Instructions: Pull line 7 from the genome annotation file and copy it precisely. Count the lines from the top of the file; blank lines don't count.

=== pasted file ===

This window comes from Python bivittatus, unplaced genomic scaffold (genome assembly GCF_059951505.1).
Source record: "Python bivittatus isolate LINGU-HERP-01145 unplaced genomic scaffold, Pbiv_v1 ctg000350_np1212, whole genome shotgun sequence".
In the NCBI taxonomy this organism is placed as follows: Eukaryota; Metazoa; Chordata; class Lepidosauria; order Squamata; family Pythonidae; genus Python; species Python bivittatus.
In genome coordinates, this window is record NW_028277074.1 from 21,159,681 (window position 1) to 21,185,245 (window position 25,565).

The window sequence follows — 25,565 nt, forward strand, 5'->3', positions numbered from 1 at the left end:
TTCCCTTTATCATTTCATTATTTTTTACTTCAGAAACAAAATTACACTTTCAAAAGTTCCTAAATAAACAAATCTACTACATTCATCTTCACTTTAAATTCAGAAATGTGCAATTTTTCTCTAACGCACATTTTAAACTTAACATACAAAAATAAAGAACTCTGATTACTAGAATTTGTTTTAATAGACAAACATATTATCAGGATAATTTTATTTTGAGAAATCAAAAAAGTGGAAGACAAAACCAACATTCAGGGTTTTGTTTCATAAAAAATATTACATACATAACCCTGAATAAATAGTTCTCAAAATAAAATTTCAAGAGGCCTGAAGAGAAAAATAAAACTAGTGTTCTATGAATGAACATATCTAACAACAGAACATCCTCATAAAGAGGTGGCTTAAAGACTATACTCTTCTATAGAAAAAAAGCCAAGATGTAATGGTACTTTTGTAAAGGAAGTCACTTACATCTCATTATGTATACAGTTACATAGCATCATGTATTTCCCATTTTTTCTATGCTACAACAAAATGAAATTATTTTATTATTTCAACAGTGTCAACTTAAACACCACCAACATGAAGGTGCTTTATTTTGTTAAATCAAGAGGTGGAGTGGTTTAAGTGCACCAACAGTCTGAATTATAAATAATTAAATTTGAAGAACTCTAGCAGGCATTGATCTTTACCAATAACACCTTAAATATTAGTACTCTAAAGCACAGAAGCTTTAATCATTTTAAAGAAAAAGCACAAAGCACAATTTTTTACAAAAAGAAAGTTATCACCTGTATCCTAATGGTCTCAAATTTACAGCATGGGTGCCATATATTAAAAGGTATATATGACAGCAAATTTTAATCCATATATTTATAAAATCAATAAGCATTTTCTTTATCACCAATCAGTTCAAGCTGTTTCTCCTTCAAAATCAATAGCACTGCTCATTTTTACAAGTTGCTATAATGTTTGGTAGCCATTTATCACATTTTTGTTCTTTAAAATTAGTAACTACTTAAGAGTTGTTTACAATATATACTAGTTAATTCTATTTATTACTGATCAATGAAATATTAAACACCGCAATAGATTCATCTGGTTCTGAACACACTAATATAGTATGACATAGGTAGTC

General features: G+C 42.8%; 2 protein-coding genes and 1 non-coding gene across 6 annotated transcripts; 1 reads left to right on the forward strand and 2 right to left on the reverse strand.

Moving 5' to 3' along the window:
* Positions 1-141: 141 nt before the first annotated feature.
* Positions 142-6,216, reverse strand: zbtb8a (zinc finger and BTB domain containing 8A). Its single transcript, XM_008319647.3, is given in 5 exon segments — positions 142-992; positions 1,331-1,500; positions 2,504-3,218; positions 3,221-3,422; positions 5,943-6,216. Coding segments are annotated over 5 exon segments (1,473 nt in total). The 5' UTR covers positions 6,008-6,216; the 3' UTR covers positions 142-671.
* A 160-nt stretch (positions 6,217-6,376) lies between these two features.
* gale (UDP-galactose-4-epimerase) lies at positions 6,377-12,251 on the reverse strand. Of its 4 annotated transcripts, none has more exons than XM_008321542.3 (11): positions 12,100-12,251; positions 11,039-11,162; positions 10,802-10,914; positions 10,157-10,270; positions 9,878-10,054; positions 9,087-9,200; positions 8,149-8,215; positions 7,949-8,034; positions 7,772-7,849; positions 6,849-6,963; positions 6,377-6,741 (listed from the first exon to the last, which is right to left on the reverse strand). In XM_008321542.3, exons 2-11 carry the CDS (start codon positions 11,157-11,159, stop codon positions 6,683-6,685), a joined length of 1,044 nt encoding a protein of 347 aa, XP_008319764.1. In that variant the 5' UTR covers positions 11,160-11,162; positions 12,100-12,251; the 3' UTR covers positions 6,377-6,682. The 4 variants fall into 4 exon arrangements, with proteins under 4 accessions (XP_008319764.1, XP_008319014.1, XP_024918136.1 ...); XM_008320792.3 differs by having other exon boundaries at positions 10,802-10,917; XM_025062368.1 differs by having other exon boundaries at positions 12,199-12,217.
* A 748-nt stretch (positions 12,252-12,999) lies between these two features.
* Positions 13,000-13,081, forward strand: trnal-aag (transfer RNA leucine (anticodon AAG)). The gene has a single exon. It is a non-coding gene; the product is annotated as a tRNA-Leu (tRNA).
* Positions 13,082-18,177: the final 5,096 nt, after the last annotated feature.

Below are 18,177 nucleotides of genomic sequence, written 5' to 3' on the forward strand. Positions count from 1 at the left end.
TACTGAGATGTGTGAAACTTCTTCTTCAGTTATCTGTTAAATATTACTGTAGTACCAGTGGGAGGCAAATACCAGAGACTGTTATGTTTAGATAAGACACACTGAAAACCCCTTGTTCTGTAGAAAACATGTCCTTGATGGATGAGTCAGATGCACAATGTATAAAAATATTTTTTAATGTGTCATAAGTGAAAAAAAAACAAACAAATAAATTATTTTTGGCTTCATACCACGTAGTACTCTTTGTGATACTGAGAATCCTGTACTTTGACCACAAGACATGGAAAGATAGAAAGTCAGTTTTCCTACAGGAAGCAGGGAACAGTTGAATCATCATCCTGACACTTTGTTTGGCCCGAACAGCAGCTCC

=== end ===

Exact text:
General features: G+C 42.8%; 2 protein-coding genes and 1 non-coding gene across 6 annotated transcripts; 1 reads left to right on the forward strand and 2 right to left on the reverse strand.